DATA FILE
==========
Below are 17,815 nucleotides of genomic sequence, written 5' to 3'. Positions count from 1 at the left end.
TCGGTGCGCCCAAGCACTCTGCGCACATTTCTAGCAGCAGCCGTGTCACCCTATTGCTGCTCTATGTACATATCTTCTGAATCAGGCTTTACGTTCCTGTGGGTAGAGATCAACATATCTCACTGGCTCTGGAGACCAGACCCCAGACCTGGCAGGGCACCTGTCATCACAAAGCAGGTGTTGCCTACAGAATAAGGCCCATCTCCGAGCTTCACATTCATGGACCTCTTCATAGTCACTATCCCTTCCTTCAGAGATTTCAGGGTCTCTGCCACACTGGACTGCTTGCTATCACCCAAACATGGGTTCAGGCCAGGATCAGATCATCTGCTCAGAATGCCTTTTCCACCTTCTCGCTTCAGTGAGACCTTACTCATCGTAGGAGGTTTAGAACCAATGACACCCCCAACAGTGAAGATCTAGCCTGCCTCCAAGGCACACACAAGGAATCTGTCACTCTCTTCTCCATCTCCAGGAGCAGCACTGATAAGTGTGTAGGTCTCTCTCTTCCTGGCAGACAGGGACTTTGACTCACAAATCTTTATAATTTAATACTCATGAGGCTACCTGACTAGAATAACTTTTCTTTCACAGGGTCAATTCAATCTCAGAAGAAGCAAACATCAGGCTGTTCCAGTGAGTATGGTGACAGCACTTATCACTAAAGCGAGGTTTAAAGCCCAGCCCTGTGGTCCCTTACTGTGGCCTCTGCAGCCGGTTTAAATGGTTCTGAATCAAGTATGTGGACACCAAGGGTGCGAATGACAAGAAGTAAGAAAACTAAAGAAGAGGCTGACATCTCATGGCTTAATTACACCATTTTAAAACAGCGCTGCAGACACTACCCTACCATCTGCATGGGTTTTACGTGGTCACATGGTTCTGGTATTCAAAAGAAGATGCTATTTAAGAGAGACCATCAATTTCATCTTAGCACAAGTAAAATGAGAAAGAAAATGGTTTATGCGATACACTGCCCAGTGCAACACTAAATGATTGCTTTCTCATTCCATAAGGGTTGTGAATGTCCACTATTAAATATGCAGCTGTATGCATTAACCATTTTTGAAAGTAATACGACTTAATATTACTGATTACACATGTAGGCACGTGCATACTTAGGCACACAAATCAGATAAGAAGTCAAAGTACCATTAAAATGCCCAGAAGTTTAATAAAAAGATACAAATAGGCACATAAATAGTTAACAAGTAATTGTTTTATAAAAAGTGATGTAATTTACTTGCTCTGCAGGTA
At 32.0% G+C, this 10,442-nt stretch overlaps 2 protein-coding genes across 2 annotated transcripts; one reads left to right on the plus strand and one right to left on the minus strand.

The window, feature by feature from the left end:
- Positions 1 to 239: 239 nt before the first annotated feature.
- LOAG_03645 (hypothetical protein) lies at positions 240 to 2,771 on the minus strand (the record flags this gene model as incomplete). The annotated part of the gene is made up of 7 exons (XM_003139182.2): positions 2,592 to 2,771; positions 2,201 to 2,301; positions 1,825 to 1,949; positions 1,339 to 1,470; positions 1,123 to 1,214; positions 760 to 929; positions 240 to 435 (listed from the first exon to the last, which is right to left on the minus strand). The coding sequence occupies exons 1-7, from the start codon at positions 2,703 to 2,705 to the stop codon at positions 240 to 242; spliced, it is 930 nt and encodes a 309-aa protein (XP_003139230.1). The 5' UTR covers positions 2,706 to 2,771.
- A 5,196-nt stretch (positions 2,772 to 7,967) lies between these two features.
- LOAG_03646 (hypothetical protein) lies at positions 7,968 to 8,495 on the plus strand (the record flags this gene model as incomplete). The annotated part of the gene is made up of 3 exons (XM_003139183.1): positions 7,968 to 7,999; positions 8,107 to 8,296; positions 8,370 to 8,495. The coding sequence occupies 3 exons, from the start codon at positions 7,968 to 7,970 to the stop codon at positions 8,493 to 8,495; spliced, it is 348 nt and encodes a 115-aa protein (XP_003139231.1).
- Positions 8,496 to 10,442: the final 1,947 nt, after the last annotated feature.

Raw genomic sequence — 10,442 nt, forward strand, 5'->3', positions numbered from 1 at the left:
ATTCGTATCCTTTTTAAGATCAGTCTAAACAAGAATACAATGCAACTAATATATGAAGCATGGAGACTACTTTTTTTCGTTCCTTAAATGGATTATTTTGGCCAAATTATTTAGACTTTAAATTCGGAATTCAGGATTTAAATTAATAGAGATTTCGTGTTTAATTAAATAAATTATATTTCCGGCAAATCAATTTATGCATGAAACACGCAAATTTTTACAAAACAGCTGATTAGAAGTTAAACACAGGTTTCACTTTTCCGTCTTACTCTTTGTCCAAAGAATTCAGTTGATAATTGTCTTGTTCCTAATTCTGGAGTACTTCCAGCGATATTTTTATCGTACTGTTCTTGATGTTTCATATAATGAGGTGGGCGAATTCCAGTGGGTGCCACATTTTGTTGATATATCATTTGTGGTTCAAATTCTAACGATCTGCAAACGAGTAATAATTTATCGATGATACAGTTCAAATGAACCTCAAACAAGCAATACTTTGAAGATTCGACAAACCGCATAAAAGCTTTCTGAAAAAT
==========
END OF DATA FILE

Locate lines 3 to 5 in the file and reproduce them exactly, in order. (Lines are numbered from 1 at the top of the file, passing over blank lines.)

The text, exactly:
At 32.0% G+C, this 10,442-nt stretch overlaps 2 protein-coding genes across 2 annotated transcripts; one reads left to right on the plus strand and one right to left on the minus strand.

The window, feature by feature from the left end:
- Positions 1 to 239: 239 nt before the first annotated feature.